Saturday, October 08, 2011


“A rum tover, what?” I said. “Me choover’s been atimbrel since I slove the stinkpipe”
I'm not very good at self promotion partly due to a lack of drive and partly due to a sense that to do so is improper and arrogant, but its part of the job of an author, unfortunately. Tina, a commenter here at Word Around the Net bought and read Old Habits and left a review at the Lulu page where the paperback is for sale online.

I expect to get indifferent, happy, and even insulting reviews, but something I never expected was a review that so completely understood what I was trying to accomplish with my story and seems to have crawled inside my head when I was writing it, which is deeply humbling and gratifying all at once. I wanted to share it with everyone so they can learn more about the book.

Just so you know there are some very mild spoilers here, nothing that hurts the story or surprises, but some advance information.

-Christopher Taylor

Old Habits
As I read Old Habits, I kept flashing on Heinlein - Taylor's fiction be-bops along with an easy wit and droll connivance that hark back to "the Dean".

But unlike Heinlein's lapses, gratefully (hey I'm a girl), Taylor's hero is chivalrous to the point that female characters get to, mostly, keep their clothes on. Not that he isn't a flirt, and Stoce (that's our thief's name) spends a proper amount of time, as a good hero should, rescuing various damsels, or "slims", from lecherous lugs & evil wizards.

There's a nice attention to detail that really draws us unto the story. I believe Taylor has some background in role-playing games and he uses that to good stead here: the thief narrates the book with sotto voice asides to give us the background in why certain habits of mind and motion are essential in his trade, as well as in lively blow-by-blow descriptions of what he is doing to counter obstacles. Apparently, "Be prepared" is a good motto for a thief, too. So when he's faced with rusty hinges on a door that must be opened, we already know he's got a little bottle of oil in his swiss army kit and it makes sense for him to use it to oil the danged hinges. There's enough suspense from real surprises without falling back on old radio sound tricks, and Taylor knows it.

Taylor has created a rich alternate world, with wonderfully delineated places and peoples. I love the lingo - this book has a glossary in the back and it's useful. There's a clever use of slang throughout the story, and the characters fall into "gutter" to hide their intentions from being overheard.

I think my fave is "lollard", which means "inconspicuous" as in "being all lollard". Yes, it's a good read, but I want people to read this book just so they'll "get" the reference if I say "lollard" (like we once did with "thief! Baggins!")! Heh.

The fight scenes are great - believable and boisterous...and bloody. There's some good-natured gore when required. Our hero takes some hard blows and we are concerned for his fate more than once. OK, we are concerned for his fate pretty much every 3rd page for one reason or another. He's a likeable guy, despite himself, and we'd hate to lose a good character in the middle of an interesting story.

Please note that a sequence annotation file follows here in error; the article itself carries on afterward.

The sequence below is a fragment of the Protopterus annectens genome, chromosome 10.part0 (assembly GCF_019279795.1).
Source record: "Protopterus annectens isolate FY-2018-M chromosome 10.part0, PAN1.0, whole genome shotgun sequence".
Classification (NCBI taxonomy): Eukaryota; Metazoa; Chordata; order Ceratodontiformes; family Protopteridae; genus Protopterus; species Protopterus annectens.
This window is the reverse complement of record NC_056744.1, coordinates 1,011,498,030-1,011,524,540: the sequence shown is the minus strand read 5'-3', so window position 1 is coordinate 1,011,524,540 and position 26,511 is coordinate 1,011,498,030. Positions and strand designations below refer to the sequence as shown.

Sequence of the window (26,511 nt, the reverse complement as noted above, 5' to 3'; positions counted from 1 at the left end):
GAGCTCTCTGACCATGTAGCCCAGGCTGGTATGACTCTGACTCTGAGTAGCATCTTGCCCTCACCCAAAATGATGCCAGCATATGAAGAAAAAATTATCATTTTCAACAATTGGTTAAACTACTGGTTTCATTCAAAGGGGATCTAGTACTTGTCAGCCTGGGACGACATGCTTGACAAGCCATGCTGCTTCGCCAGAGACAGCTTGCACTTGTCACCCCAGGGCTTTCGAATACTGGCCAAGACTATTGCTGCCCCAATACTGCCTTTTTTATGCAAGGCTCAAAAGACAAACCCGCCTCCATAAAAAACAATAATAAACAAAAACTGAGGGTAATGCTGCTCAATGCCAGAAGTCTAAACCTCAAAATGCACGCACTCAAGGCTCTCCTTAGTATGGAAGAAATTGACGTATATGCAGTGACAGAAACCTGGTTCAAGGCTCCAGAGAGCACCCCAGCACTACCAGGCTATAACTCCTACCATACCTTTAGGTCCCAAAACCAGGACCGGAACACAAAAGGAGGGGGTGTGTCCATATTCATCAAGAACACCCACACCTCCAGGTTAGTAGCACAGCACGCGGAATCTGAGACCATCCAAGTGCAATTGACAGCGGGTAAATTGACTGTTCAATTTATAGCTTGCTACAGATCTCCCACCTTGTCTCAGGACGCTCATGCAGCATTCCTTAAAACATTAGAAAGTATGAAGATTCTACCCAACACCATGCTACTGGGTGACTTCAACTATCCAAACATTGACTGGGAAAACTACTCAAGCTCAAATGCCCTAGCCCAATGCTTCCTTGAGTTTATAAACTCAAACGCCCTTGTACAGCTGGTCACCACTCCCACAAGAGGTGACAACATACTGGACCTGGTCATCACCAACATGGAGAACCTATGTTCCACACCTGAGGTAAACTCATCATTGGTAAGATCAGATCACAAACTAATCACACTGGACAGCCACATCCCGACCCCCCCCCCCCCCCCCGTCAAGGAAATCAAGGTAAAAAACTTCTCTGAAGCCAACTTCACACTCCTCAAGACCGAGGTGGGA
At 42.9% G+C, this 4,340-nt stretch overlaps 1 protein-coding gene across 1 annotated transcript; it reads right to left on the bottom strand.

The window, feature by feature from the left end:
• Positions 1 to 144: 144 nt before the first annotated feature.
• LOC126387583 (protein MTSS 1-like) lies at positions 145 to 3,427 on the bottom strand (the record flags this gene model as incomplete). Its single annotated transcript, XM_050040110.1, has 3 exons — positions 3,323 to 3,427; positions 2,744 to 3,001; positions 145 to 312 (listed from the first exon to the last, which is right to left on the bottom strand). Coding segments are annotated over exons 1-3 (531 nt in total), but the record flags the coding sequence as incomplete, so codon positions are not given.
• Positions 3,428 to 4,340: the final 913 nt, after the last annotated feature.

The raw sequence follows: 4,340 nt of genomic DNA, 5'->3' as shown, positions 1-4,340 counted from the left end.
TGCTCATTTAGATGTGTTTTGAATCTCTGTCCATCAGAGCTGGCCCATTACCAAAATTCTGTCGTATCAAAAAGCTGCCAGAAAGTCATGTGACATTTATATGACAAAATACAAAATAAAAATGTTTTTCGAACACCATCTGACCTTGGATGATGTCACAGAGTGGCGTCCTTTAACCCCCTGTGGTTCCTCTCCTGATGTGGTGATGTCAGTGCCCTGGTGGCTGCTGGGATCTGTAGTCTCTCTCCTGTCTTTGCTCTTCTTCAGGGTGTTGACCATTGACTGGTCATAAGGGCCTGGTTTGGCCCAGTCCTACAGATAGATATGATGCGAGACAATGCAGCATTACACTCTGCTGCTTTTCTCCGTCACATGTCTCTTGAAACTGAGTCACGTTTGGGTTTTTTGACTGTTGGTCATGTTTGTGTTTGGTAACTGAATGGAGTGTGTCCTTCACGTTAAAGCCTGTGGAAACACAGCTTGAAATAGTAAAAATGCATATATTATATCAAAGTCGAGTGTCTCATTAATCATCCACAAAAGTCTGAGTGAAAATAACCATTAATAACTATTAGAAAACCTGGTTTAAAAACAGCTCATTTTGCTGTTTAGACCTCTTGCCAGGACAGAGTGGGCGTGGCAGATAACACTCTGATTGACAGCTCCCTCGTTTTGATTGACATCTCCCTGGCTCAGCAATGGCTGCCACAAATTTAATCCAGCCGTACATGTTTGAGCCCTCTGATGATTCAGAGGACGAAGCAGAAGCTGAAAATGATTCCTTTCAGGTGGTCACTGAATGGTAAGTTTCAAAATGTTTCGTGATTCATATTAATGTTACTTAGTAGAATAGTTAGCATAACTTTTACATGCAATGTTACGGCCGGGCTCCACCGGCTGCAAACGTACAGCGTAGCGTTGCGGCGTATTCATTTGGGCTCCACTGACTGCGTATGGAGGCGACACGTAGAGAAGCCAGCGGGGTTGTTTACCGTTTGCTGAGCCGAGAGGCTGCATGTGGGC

The theme is a fine old one: a man on a quest. Like all good quests, the object he thinks he seeks is not that which he longs for, yet the search for one leads him toward understanding the other. Like one of Steinbeck's damaged knights, Stoce seeks his fortune, but longs for fidelity; he rescues women and children, but dares not voice his wistfulness for a home that only a wife & child can make. And under it all is a spiritual quest. The reach for a jewel that one may not be worthy of, the search for healing of a wounded soul.

The book rounds out and has a satisfying finale, but I was not ready for this story to be over. I think there's a good series in this character and this setting. I want to know more about what happens to Stoce and Greaze and Jenya and the paladin. Did Stoce learn to read? Did he and Jenya get together? Was Greaze able to settle down into normal young life? And what about the mysterious Judic?

So although the author says his next book isn't a sequel to this one, I do hope we'll get to at least pass through Dornica again.

I'd recommend "Old Habits" for ages 15 and up. Old Habits is tougher than a juvenile, but still accessible to a teen who's reached a level of maturity. Boys will find it rollicking good fun. Old Habits is a good clean choice as a gift for someone who likes the fantasy genre. Its themes are reasonably moral and the magic is handled as being within the laws of nature. While not overtly Christian, there's no denying some of the archtypes here - and that's a plus in my book.
[For the record, readers will be seeing more of Judic in a book of his own, God willing, and of Stoce and Erkenbrand from my previous book Snowberry's Veil, too at some point in the future.]

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